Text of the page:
A US newspaper says it has obtained documents showing tycoon Donald Trump declared a loss of more than $900m on his 1995 federal income tax return.
The New York Times says the loss was so large it may have enabled the Republican candidate to avoid paying tax for up to 18 years legally.
His campaign has refused to publish his tax returns and neither confirmed nor denied the scale of his losses.
A few thoughts… first, isn’t the leak itself illegal? I thought that our tax documents were covered by privacy protections. If someone stole my tax records and dumped them on the internet, I’d certainly want law enforcement to find the culprits and prosecute them.
Second, doesn’t it seem like Hillary Clinton knew this ahead of time? Think back to the debate and how she repeatedly hammered on Trump’s tax records and implied things. Is it possible that someone within the government gave her this information some time ago? Yes, yes it does. And it fits perfectly into the Clinton’s sleazy political playbook.
Third, assuming the information is true, it doesn’t appear that Trump did anything illegal. Carrying forward losses on your taxes is something that people all over the country do every year. And any business owner who has suffered a bad year has taken advantage of this intentional facet of our tax policy.
Fourth, of course point number 3 is not the point. It isn’t about whether Trump actually violated the law like Hillary did. It is about stoking the fires of envy. We, the great unwashed public living in our parents’ basements and lamenting our lots in life, are supposed to be envious of Trump for being wealthy and not paying income taxes. It feeds into the “fair share” ideology of the Left that is rooted in envy and hate. So despite the fact that Trump complied with the law and did what every one of us would have done in the same circumstance, we’re supposed to hate him for it. People who think this way are incredibly petty, but they comprise a sizable portion of the base of the Democratic Party.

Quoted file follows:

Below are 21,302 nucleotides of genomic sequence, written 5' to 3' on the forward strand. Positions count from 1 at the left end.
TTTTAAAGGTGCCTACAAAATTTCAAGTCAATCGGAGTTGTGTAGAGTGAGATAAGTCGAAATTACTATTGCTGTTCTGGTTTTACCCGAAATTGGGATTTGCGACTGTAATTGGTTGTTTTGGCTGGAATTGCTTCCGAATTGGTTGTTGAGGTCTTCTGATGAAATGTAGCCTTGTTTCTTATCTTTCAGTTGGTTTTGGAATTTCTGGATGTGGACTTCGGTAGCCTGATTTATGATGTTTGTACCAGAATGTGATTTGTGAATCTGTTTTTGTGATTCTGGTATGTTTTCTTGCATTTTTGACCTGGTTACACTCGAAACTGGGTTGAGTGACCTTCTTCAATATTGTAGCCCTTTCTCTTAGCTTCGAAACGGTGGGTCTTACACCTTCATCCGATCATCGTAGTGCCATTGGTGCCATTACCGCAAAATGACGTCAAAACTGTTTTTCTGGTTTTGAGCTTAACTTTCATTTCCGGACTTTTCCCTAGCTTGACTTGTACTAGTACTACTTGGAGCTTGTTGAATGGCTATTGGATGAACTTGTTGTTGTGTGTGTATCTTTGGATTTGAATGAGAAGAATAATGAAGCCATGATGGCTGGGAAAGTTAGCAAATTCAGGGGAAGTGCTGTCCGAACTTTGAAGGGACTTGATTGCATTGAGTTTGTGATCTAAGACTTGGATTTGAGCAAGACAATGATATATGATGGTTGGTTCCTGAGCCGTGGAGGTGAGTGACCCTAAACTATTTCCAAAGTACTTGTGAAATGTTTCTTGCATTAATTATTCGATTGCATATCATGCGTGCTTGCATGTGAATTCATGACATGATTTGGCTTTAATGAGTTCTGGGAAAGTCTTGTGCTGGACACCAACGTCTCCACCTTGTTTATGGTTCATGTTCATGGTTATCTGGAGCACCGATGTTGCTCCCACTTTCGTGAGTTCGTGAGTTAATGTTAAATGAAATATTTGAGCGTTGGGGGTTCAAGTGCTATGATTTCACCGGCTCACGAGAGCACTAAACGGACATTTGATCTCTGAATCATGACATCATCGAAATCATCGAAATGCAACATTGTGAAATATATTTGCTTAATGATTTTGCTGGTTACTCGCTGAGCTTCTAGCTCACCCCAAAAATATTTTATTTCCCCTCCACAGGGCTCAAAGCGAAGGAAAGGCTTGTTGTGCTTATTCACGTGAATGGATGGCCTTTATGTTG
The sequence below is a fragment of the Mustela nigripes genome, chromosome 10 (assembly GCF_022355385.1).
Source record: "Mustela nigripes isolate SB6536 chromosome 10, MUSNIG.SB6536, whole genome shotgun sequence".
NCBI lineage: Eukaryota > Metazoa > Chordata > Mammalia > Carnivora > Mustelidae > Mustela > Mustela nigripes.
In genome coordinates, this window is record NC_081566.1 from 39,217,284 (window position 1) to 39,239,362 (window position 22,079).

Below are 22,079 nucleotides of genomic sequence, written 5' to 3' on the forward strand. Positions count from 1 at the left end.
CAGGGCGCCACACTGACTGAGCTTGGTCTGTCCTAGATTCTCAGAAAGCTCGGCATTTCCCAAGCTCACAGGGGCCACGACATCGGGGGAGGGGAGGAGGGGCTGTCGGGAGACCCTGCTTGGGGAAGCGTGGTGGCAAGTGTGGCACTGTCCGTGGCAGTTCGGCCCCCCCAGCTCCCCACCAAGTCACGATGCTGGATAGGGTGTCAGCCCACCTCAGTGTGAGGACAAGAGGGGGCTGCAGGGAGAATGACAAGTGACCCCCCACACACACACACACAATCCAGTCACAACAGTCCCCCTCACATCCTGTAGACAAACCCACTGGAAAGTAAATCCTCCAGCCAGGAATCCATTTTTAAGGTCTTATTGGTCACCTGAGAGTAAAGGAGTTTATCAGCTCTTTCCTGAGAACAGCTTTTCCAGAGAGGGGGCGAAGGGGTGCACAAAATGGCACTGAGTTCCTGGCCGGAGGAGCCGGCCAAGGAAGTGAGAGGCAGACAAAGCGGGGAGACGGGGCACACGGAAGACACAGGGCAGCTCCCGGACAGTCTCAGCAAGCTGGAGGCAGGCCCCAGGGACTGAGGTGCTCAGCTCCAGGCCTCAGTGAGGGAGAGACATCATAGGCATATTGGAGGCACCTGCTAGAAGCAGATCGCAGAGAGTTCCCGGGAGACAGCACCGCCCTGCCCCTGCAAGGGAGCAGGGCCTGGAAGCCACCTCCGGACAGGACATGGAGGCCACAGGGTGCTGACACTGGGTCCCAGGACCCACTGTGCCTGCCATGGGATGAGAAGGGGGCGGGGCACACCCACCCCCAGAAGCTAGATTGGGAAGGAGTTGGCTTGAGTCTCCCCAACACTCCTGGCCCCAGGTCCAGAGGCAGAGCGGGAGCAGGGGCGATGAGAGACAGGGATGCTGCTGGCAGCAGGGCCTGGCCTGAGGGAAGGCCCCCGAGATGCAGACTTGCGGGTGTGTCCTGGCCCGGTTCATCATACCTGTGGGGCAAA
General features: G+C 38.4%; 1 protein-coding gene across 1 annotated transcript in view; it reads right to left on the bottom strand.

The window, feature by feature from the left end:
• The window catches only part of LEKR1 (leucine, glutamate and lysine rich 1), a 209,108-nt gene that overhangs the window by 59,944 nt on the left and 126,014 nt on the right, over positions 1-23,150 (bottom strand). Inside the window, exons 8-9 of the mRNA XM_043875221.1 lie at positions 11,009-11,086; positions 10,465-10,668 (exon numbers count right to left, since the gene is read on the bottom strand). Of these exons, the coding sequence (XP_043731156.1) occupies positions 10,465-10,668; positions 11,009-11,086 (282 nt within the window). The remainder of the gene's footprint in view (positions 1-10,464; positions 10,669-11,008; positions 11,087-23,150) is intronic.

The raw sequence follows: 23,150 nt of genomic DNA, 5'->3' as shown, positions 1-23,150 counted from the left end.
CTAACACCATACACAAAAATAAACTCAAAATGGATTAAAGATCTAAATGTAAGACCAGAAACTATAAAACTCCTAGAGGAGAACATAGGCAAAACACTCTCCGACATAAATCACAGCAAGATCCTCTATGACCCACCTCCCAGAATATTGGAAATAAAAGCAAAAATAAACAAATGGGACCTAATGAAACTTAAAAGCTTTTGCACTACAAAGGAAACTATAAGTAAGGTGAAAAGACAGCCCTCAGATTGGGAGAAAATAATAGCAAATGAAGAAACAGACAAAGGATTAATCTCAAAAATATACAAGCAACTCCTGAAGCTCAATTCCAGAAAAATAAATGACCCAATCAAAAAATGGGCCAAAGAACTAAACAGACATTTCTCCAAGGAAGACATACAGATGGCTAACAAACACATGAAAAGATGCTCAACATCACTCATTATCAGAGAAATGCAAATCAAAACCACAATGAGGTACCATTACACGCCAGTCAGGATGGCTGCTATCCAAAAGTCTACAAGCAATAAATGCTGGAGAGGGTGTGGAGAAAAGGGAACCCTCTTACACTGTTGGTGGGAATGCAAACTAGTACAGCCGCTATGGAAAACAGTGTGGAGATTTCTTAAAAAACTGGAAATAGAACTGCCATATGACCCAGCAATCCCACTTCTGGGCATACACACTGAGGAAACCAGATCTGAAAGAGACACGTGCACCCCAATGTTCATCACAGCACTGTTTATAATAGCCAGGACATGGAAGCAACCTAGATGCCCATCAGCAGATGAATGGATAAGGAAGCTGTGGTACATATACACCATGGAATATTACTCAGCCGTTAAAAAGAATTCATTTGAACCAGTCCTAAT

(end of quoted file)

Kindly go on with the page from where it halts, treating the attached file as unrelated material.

Fifth, the disclosure does undermine Trump’s proposition that his business acumen is a justification for being president. Or does it? Almost every entrepreneurial businessperson has several losses under their belts. Steve Jobs. Bill Gates. Richard Branson. Thomas Edison. Henry Ford. Warren Buffett. The list goes on. Often times, people who are considered business geniuses rack up dozens of failures before landing on that one magnificent idea that launches them into the pantheon of business leaders. I’m not saying that Trump is a great businessman. What I am saying is that one massive failure is not conclusive evidence of him not being one.